In this tutorial we will learn:

How to define a custom Kernel.

How to use it in a

*dcgpy.expression_double*.

NOTE: when defining custom kernels directly via the python interface a slowdown is to be expected for two main reasons:

a) python callables cannot be called from different threads (only processes)

b) an added c++/python layer is added and forces conversions

```
In [1]:
```# Some necessary imports.
import dcgpy
from time import time
import pyaudi
# Sympy is nice to have for basic symbolic manipulation.
from sympy import init_printing
from sympy.parsing.sympy_parser import *
init_printing()
# Fundamental for plotting.
from matplotlib import pyplot as plt
%matplotlib inline

```
In [2]:
```# Lets define some non-linear function we would like to use as a computational unit in a dCGP:
def my_fun(x):
return exp(sum([it*it for it in x]))
# We need also to define the symbolic form of such a kernel so that, for example, symbolic manipulators
# can understand its semantic. In this function x is to be interpreted as a list of symbols like ["x", "y", "z"]
def my_fun_print(x):
return "exp(-" + "+".join([it + "**2" for it in x]) + ")"
# Note that it is left to the user to define a symbolic representation that makes sense and is truthful, no checks are done.
# All symbolic manipulations will rely on the fact that such a representation makes sense.

```
In [3]:
```# ... and see by example how these functions work:
from numpy import exp
a = my_fun([0.2,-0.12,-0.0011])
b = my_fun_print(["x", "y", "z"])
print(b + " is: " + str(a))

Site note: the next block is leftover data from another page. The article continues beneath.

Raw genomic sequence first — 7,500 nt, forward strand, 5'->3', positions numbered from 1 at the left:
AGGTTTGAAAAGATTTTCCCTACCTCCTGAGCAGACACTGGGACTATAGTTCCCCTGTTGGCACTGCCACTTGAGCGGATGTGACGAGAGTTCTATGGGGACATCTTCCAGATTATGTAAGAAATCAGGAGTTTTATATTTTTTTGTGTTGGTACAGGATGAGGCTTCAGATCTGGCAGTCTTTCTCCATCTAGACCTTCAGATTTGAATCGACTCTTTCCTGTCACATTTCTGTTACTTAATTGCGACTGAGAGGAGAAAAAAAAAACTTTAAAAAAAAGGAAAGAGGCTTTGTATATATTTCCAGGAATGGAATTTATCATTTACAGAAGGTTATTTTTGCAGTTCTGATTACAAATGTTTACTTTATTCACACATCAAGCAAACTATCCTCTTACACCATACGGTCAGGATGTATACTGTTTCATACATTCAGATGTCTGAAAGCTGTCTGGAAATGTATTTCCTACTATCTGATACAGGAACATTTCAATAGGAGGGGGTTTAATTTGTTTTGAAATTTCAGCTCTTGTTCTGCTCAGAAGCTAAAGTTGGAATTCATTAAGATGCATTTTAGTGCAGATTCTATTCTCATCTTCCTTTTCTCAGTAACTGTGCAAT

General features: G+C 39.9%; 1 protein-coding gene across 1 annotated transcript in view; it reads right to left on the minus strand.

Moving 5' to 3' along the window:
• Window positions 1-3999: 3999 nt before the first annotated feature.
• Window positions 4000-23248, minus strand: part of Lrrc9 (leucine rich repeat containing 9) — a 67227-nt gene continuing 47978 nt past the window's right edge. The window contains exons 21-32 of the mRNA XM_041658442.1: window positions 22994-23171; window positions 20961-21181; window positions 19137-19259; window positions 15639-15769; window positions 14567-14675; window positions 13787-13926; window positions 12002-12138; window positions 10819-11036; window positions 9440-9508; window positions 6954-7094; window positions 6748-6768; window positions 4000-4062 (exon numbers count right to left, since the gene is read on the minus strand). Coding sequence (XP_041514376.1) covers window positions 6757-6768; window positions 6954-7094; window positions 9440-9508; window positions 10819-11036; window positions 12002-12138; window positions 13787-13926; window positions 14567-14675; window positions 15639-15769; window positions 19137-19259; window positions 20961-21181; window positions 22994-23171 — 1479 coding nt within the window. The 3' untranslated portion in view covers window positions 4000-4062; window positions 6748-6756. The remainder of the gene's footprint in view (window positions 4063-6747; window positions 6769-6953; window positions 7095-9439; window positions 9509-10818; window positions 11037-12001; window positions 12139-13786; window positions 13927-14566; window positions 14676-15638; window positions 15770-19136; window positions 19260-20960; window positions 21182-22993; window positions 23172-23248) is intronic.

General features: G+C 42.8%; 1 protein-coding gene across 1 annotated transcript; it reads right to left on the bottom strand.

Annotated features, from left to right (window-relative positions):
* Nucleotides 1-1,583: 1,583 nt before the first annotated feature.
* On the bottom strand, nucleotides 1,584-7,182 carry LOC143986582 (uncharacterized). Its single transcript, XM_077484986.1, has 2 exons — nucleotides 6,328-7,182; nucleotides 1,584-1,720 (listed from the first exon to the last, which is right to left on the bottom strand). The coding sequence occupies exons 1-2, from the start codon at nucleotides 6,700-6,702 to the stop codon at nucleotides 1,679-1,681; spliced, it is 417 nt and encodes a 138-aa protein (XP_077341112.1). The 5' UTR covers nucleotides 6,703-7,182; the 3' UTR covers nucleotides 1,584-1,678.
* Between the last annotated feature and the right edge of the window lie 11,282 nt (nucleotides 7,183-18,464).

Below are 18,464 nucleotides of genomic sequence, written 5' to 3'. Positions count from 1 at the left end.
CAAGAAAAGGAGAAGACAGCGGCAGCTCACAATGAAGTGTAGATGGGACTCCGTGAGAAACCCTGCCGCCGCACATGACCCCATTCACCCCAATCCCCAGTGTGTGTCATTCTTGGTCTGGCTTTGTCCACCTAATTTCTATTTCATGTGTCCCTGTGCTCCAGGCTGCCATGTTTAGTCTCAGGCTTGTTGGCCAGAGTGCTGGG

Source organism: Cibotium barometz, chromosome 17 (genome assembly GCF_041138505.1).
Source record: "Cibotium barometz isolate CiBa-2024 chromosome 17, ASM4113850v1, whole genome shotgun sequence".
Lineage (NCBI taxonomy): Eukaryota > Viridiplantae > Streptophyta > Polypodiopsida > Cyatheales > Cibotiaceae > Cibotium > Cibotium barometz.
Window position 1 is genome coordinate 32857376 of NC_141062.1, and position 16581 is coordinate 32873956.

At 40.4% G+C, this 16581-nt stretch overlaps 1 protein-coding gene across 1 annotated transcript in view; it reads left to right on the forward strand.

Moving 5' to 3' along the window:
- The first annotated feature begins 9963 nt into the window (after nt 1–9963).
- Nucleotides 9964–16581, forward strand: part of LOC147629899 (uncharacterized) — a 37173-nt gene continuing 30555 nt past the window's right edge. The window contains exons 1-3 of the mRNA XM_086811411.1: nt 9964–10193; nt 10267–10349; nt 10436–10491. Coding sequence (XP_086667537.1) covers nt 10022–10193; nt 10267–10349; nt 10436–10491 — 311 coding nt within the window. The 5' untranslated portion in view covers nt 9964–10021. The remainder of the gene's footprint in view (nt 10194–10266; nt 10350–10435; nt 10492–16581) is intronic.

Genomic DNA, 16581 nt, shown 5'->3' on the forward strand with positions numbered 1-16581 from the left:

```
```

```
In [4]:
```# Since the nonlinearities we wrote can operate on gduals as well as on double we can define
# both a kernel_double and a kernel_gdual_double (here we will only use the first one)
my_kernel_double = dcgpy.kernel_double(my_fun, my_fun_print, "my_gaussian")
my_kernel_gdual_double = dcgpy.kernel_gdual_double(my_fun, my_fun_print, "my_gaussian")

```
In [5]:
```# For the case of doubles
a = my_kernel_double([0.2,-0.12,-0.0011])
b = my_kernel_double(["x", "y", "z"])
print(b + " evaluates to: " + str(a))
# And for the case of gduals
a = my_kernel_gdual_double([pyaudi.gdual_double(0.2, "x", 2),pyaudi.gdual_double(-0.12, "x", 2),pyaudi.gdual_double(-0.0011, "x", 2)])
b = my_kernel_gdual_double(["x", "y", "z"])
print(b + " evaluates to: " + str(a))

```
```

```
In [6]:
```# wrapped by the user in a python dcgpy.kernel
start = time()
_ = [my_kernel_double([i/1000, 0.3]) for i in range(1000)]
end = time()
print("Elapsed (ms)", (end-start) * 1000)

```
```

```
In [7]:
```# coming from the shipped dcgpy kernels (cpp implementation)
cpp_kernel = dcgpy.kernel_set_double(["gaussian"])[0]
start = time()
_ = [cpp_kernel([i/1000, 0.3]) for i in range(1000)]
end = time()
print("Elapsed (ms)", (end-start) * 1000)

```
```

```
In [8]:
```# a normal python callable
start = time()
_ = [my_fun([i/1000, 0.3]) for i in range(1000)]
end = time()
print("Elapsed (ms)", (end-start) * 1000)

```
```

```
In [9]:
```ks = dcgpy.kernel_set_double(["sum", "mul", "diff"])
ks.push_back(my_kernel_double)
print(ks)

```
```

```
In [10]:
```ex = dcgpy.expression_double(inputs=2,
outputs=1,
rows=1,
cols=6,
levels_back=6,
arity=2,
kernels=ks(),
n_eph=0,
seed = 39)
print(ex(["x", "y"]))

```
```

```
In [11]:
```# We use the expression method simplify which is calling sympy. Since our symbolic representation
# of the Kernel is parsable by sympy, a simplified result is possible.
ex.simplify(["x", "y"])

```
Out[11]:
```